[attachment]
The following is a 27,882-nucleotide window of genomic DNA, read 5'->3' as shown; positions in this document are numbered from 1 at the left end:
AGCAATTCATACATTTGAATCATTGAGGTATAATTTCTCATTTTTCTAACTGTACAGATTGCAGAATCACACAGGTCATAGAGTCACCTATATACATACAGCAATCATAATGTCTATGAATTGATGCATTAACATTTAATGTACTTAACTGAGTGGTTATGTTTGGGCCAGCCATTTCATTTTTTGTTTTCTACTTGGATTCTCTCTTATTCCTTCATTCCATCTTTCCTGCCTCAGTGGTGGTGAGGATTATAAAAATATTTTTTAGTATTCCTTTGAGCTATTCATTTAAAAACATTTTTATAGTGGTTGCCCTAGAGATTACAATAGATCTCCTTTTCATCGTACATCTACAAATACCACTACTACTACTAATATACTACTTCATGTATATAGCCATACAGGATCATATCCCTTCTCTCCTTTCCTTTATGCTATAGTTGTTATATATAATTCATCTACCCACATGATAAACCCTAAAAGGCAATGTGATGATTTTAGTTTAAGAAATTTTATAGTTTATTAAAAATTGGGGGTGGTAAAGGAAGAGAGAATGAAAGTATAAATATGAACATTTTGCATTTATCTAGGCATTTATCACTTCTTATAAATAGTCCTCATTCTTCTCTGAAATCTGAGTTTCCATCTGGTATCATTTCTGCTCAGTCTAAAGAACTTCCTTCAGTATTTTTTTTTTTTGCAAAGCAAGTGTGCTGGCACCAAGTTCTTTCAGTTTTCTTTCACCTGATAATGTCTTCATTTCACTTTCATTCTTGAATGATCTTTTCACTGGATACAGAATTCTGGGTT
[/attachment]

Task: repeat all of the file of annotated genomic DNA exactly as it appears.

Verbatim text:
The following is a 27,882-nucleotide window of genomic DNA, read 5'->3' as shown; positions in this document are numbered from 1 at the left end:
AGCAATTCATACATTTGAATCATTGAGGTATAATTTCTCATTTTTCTAACTGTACAGATTGCAGAATCACACAGGTCATAGAGTCACCTATATACATACAGCAATCATAATGTCTATGAATTGATGCATTAACATTTAATGTACTTAACTGAGTGGTTATGTTTGGGCCAGCCATTTCATTTTTTGTTTTCTACTTGGATTCTCTCTTATTCCTTCATTCCATCTTTCCTGCCTCAGTGGTGGTGAGGATTATAAAAATATTTTTTAGTATTCCTTTGAGCTATTCATTTAAAAACATTTTTATAGTGGTTGCCCTAGAGATTACAATAGATCTCCTTTTCATCGTACATCTACAAATACCACTACTACTACTAATATACTACTTCATGTATATAGCCATACAGGATCATATCCCTTCTCTCCTTTCCTTTATGCTATAGTTGTTATATATAATTCATCTACCCACATGATAAACCCTAAAAGGCAATGTGATGATTTTAGTTTAAGAAATTTTATAGTTTATTAAAAATTGGGGGTGGTAAAGGAAGAGAGAATGAAAGTATAAATATGAACATTTTGCATTTATCTAGGCATTTATCACTTCTTATAAATAGTCCTCATTCTTCTCTGAAATCTGAGTTTCCATCTGGTATCATTTCTGCTCAGTCTAAAGAACTTCCTTCAGTATTTTTTTTTTTTGCAAAGCAAGTGTGCTGGCACCAAGTTCTTTCAGTTTTCTTTCACCTGATAATGTCTTCATTTCACTTTCATTCTTGAATGATCTTTTCACTGGATACAGAATTCTGGGTT